Melanie Pears and Tim Care examine a case where a claimant bidder argued that the defendant contracting authority should not have all the costs of its successful application to lift an automatic suspension.
A dispute over costs arose between Iridium Concesiones de Infraestructuras SA (the "Claimant") and Transport for London ("the Defendant") following the Defendant delaying putting forward its grounds justifying the lifting of an automatic suspension.
Following the Defendant’s proposal for the construction of a new tunnel under the Thames in east London, the Defendant awarded the contract to the Riverlinx consortium.
The Claimant, who was unsuccessful, complained that there were fundamental issues with the tender process and proceeded in issuing a claim which resulted in the automatic suspension of the award process. In correspondence, the Defendant asked that the Claimant lift the suspension, in response, the Claimant requested that the Defendant set out its case in full for lifting the suspension, which it did not do.
The Defendant submitted its application which led to the suspension being lifted, however the Claimant argued that the Defendant should not have the costs or all the costs of its application.
The Claimant complained that had the Defendant set out its case on lifting the suspension in correspondence with them, then the application that they submitted would not have been necessary. As a result of the application, the Claimant argued that the Defendant had increased costs and delays to the process, which could have been avoided.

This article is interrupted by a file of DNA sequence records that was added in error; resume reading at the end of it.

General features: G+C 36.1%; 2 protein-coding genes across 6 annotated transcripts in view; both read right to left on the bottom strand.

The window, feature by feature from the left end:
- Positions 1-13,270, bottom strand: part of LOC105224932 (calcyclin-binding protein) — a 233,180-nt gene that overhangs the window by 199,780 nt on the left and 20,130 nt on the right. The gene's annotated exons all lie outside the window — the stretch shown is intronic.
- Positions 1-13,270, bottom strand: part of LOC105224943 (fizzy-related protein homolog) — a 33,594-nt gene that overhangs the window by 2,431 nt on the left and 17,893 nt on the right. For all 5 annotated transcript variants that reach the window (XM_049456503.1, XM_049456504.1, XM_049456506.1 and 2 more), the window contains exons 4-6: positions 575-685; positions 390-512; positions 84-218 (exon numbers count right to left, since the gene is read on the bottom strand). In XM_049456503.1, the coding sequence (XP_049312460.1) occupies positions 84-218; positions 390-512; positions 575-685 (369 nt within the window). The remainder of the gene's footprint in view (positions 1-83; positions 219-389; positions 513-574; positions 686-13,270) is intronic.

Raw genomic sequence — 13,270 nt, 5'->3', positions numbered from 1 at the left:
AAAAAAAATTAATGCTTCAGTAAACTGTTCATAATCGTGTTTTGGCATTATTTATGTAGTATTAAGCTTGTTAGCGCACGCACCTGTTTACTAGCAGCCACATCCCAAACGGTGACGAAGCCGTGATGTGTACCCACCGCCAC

Had the Defendant put a case forward showing substantial financial detriment from suspending the process and detriment to the public interest, it would have been very difficult for the Claimant to deny it on an interim basis.
There was force in the argument that had the Defendant set out its detailed case in correspondence, no application would have been necessary. The Defendant did not set out its case but rather asked the Claimant to provide reasons for its refusal to consent. This placed responsibility on both the Claimant and Defendant to respond as quickly as possible. There was a large difference between what had been discussed before the application was made and what the Defendant produced as evidence. There had also been some delay in dealing with the confidential information, which was not about the successful bidder, but rather with regard to the Defendant.
The Judge came to the conclusion that the Defendant was able to recover only 60% of its costs which amounted to £105,000 of the total £175,000.
Why is this important?
This judgment demonstrates that a contracting authority, if it feels it has a good case to lift an automatic suspension, must explain its case before making an application to court if it is to avoid unnecessary costs.